We're checking in with our students, alumni, faculty, staff, and friends on the front lines of social work during this historic time. We hope their stories will provide many lessons for future generations of social workers. If you would like to share your story, please contact our communications team at firstname.lastname@example.org.
We recently had the chance to speak with Karina F. Daves, a graduate of our MSW program. She shares how the current global pandemic is affecting her both personally and professionally and explains how her social work education prepared her for this moment.
What do you do for work and how has the pandemic affected it?
I am the Assistant Director of Administration for the Rutgers Filmmaking Center at Mason Gross School of the Arts. My role is to be in charge of the daily operations of the center, supervise a small team, and academically advise the entire BFA in filmmaking student cohort.
The pandemic has shifted an already very fast-paced environment in the arts. At the BFA filmmaking level, we are used to making quick, but thoughtful decisions and produce at a higher than standard level. COVID-19 forced us to make quick decisions that none of us were prepared for, but I believe that instinct and care for our student population caused us to move quickly and effectively.
We had a very short window to work with our faculty, students, and small staff to create a workflow system that was virtual and off campus. Thankfully, I work with a small but very gifted staff that can work on the cusp! Especially during this season, we knew that the challenge ahead of us wasn’t only the current student population, but also the incoming, already admitted students. While the effect of the pandemic was heavy, as a team we constantly broke ourselves from the chains of stagnation and came up with sustainable solutions for our population.
Have you noticed any positive things that have come out of the pandemic?
COVID-19 has rerouted us back to the heart – the heart of students, the heart of our faculty, the heart of our own program. It has resurfaced the humanistic part of us that can get lost through the daily grind and order of operations. As administrators we are called to put out daily fires, but the pandemic brought to light different issues that no longer were alone operational but all had a string of personal impact – and sometimes a very heavy impact. I honestly believe that our students were able to also see a different side of us because there was now a birth of transparency on both ends because COVID-19 ultimately affected all of us in some way, shape, or form. My belief is that while our world is obviously going through a lot in this moment, the positive things that have been created and caused us to wear our hearts on our sleeves will forever be remembered. I would much rather be remembered for caring rather than following guidelines from a manual.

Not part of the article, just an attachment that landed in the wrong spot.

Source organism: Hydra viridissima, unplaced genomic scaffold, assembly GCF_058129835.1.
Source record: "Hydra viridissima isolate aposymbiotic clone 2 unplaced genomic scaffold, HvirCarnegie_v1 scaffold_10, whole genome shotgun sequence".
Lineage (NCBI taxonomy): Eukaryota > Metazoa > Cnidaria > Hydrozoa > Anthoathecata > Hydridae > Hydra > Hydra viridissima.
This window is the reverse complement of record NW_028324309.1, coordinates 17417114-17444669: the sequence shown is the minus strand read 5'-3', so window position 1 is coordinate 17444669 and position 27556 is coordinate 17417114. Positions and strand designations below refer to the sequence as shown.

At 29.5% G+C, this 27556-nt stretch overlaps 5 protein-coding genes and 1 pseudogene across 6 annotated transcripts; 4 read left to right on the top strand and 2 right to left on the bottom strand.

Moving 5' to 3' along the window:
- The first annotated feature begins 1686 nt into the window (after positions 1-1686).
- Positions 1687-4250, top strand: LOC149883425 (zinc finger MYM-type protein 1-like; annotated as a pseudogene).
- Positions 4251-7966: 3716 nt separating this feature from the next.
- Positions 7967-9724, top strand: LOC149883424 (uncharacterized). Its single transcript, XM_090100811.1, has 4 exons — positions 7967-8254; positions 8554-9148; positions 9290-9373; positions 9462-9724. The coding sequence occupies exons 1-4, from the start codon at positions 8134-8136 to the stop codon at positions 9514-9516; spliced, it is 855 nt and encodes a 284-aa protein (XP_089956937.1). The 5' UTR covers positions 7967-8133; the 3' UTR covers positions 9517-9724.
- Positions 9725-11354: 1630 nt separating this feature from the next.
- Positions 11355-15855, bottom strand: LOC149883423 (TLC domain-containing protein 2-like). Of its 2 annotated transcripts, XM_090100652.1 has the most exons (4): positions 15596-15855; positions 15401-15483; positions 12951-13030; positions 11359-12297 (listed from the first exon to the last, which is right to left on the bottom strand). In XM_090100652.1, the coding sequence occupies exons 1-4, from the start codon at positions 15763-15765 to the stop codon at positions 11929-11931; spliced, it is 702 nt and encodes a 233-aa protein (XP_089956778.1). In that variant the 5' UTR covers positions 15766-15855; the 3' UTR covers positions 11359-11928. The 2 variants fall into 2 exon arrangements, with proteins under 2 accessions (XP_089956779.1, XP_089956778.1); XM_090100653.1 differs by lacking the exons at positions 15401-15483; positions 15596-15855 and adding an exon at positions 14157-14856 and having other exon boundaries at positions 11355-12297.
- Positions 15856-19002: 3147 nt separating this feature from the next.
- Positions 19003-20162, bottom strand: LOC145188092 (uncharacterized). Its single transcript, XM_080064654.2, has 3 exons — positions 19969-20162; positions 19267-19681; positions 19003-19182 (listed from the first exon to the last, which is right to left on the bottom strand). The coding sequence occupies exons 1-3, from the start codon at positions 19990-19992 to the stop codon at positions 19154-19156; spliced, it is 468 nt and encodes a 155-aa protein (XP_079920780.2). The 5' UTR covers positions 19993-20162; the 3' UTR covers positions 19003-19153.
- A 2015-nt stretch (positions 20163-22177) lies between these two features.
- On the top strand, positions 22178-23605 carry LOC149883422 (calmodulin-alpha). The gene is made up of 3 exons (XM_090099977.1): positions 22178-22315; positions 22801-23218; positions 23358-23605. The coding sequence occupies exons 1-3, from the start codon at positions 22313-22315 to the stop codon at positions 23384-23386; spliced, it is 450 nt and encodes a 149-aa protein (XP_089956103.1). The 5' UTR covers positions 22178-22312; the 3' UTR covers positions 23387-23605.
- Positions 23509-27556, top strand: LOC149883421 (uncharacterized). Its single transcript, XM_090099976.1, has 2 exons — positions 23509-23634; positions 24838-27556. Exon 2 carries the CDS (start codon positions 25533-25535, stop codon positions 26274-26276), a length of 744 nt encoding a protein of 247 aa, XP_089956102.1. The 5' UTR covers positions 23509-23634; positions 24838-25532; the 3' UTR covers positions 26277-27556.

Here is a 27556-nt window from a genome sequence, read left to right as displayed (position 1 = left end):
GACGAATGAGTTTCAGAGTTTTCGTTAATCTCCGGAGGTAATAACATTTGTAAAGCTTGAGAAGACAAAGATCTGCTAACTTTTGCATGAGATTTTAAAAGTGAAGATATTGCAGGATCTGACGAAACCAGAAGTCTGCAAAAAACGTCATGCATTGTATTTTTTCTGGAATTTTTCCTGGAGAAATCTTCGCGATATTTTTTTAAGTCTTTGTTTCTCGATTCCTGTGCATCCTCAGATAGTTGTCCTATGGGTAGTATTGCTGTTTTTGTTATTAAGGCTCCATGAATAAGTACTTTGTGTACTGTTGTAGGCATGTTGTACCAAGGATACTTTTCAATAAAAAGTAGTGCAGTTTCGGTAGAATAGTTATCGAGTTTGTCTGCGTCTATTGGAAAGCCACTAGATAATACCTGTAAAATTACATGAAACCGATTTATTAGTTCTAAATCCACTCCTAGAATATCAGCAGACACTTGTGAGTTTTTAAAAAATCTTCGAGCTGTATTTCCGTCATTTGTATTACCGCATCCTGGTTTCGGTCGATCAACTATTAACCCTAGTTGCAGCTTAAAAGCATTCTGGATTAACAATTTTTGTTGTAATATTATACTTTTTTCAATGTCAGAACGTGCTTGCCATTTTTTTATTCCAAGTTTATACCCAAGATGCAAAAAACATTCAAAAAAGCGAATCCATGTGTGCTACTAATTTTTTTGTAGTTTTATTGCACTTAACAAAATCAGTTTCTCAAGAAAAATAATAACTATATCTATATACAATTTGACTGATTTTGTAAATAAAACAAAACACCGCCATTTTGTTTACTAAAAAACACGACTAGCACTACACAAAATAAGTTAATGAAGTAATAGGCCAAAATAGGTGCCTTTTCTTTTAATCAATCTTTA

How has social work prepared you to handle this crisis?
The School of Social Work is my constant cornerstone for the way I treat people and the way I manage my job. As someone who chose to go in the management and policy (MAP) route, I always say I am thankful for the foundational courses that allowed me to be able to understand how to work with people. There are very few degrees in administration that actually teach you the fundamentals of working with each other, and when I take a step back and think about the most progressive colleagues I’ve had the opportunity to work with, it’s usually been a graduate of a social work program.
What advice would you give to our current students who are dealing with a variety of challenges?
Speak up. As someone who felt lost when I migrated to this country but also had a very high ego, I know how much it takes to speak up and say, “I need help.” However, I know that, now more than ever, not only as a professional school but as a university, Rutgers is there for our students. We are trying everyday to help within our reach, and if we don’t have the solution, I do know how hard we try to find another resource that may help even more. All you have to do is ask so we can get the ball rolling. Please don’t get lost.